by Ben Hogwood
Picture: Beethoven’s parents, Johann van Beethoven and Maria Magdalena Keverich
The last listening exercise before diving into the music of Beethoven is to explore the music being made in the year of his birth, to try and get an idea of the temperature in Western classical music.
For Mozart, opera was key – even at the age of 14. His year began with a trip to Italy, organised by father Leopold with the aim of securing a big stage commission. That was duly achieved in Milan, at the flagship Teatro Regio Ducal (below). In December this prestigious venue became the setting for the premiere of Mozart’s first opera, Mitridate, re di Ponto. An ambitious three-act work, it has some eyecatching arias for the leading cast, virtuoso writing that established Mozart as a composer of real intent and secured a number of standing ovations at the premiere.
With the commission for Mitridate secured in January the Mozarts toured Italy for much of 1770, where Wolfgang found the time to take his symphonic canon into double figures. Don’t forget, he was still barely a teenager!
Haydn, meanwhile, an established composer in his late thirties, was beginning to flex his symphonic muscles. His Sturm und Drang period was just under way, and the innovations he would make in nearly every musical genre were beginning to take shape. 1770 was a relatively quiet year for his output, however. The symphony he completed, no.43 in E flat major, is known as the Mercure for no obvious reason. It is perhaps a more ‘polite’ piece than the minor key examples around it, but that should not be seen as a derogatory observation – it has the typical Haydn poise, guile and wit.
In London, Johann Christian Bach (Bach’s eleventh and youngest son) was impressing with his symphonies and piano concertos, and Hummel published a set of six as Op.6 in 1770. Daniel Heartz writes of how no.5 was a favourite with the public, to judge by the number of reprinting, but that the sixth in the series is impressive, with a ‘fiery middle movement’.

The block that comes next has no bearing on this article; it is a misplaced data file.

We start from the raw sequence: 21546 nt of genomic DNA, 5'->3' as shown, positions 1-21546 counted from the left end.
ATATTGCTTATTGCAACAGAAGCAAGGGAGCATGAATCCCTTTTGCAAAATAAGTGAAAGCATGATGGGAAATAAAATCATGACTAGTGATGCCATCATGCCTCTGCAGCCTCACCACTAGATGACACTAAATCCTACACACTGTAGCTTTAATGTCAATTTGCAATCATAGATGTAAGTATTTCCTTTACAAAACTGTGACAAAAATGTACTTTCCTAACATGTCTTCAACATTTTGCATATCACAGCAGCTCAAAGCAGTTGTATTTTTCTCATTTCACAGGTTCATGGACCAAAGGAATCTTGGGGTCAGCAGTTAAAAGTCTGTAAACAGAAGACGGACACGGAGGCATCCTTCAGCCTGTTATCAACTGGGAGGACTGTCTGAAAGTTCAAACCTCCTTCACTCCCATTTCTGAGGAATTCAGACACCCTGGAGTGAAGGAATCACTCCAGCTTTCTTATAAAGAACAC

Meanwhile the fifth Bach son, Carl Philipp Emanuel, was adding to his enormous output too. Exact dates are harder to find for his works, though the first version of the Passion According to St Mark can definitely be said to have been completed in 1770.
Meanwhile Gluck, one of the most prominent operatic composers of the day, was occupied with the Viennese premiere of Paride ed Elena. When compared with his stage successes Orfeo ed Euridice or Iphigenie en Tauride, it has not performed well historically. Little is written about its premiere or reception, save for the relative lack of a convincing plot in the opera itself, but listening to it reveals some beautiful writing for soprano and castrato, and a Chaconne that becomes increasingly daring as it proceeds. It has been cited in a number of articles such as this one that Paride ed Elena marks a change in opera from singing to storytelling.
Elsewhere Boccherini was making a name as a prolific composer of works for strings, the most since Vivaldi – and secured for himself a prestigious role as cellist and composer to the royal court in Madrid. He would write more than 15 cello concertos and much chamber music besides.
What of the music of Bonn, where Beethoven was born in 1770? Well not much is known – or at least, not within easy reach in books or on the internet! It would be intriguing to know what was played at his baptism in St. Remigius on 17 December. Listen to the playlist below though and you will get an idea of the music circulating in what appears to have been a transitional year in European music. In many ways it was the calm before the storm.
The music of 1770 is collected in a Spotify playlist below: